Although you have a point, you don't understand the realities of science, data, and publishing.
Journal articles never contain sufficient information to replicate an experiment. That's been reported multiple times and also discussed here previously indirectly: in particular there was the study about how difficult/impossible it is to reproduce research. Many jumped into the fray with the fraud claims when that report hit, but the reality is that it's just not possible to lay out every little detail in a publication, and those details matter a LOT. As a consequence, it takes a highly trained individual to carefully interpret the methods described in a journal article, and even then their success rate in reproducing the protocols won't be terrific.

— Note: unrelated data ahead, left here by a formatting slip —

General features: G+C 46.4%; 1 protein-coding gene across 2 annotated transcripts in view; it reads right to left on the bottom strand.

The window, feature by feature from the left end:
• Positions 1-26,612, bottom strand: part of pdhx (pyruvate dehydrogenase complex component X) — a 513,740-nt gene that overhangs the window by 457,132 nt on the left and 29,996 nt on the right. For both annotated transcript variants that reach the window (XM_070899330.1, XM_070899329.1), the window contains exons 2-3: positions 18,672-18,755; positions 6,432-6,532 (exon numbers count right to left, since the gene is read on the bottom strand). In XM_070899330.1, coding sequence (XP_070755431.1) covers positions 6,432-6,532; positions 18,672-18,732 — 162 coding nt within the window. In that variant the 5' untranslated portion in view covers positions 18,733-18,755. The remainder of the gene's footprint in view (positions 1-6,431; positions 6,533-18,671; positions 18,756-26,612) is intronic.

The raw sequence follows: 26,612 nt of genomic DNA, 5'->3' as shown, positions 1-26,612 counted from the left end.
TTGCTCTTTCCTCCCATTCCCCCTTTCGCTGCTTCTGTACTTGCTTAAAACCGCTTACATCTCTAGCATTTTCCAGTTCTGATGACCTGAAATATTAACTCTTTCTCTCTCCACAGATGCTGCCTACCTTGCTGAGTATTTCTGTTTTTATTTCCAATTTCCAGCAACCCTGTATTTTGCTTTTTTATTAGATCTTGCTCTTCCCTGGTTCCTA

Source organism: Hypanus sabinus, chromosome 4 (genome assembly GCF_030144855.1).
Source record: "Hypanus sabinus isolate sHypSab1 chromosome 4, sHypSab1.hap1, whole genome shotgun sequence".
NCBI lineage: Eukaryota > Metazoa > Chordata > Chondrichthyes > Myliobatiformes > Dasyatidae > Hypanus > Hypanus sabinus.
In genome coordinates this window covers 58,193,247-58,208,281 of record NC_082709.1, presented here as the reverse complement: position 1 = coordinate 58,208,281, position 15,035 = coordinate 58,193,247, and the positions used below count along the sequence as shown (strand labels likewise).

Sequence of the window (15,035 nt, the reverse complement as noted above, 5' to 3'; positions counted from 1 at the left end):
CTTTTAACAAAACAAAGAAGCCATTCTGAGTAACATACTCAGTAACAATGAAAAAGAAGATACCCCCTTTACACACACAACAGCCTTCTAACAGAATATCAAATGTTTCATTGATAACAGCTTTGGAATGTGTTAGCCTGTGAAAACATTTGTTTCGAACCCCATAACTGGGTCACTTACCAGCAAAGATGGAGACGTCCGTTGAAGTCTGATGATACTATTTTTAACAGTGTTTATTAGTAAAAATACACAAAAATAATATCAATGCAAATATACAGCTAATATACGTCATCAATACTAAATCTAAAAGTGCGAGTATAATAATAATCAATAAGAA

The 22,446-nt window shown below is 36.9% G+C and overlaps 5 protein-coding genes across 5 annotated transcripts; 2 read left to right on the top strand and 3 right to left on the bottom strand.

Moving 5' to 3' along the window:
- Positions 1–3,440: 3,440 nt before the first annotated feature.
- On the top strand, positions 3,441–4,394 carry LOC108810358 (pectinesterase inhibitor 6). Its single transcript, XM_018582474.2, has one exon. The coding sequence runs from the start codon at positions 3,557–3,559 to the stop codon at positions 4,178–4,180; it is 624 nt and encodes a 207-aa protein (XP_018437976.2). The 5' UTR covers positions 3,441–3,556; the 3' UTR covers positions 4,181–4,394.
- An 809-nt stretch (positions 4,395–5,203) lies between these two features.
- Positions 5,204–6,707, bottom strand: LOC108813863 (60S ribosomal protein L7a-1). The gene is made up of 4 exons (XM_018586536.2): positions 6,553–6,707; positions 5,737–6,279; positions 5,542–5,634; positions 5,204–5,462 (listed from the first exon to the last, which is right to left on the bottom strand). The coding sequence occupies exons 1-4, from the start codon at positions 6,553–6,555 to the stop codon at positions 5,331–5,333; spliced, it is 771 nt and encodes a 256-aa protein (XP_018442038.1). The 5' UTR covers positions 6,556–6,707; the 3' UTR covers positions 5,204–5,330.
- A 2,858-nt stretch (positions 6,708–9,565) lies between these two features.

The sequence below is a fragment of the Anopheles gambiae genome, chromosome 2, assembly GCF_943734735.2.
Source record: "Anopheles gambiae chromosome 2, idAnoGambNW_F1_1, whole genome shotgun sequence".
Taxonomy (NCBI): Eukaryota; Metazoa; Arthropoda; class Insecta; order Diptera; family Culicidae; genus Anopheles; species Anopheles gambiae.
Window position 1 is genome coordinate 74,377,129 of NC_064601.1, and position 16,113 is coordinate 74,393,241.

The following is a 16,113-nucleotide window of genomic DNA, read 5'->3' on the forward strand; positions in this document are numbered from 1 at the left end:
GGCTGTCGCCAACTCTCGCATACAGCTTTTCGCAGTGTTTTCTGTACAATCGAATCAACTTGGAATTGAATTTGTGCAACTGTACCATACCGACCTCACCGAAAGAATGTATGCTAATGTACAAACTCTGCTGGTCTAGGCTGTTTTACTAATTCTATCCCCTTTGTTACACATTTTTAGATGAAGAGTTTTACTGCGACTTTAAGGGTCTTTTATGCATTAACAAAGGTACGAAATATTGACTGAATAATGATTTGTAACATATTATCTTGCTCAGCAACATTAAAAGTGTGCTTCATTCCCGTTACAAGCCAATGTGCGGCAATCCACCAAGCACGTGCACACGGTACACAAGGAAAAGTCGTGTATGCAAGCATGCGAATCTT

The data is not hidden behind paywalls: there is minimal useful data in the publications. Of course, the paywalls do hide the methods descriptions, which is pretty bad.
There are two major obstacles to dissemination of useful data. This first is that the metadata is nearly always absent or incomplete, and the format issue is a subset of this problem. The second is that data is still "expensive" enough that we can't trivially just have a copy of all of it. This means that it requires careful stewardship if it's going to be archived, and no one is paying for that.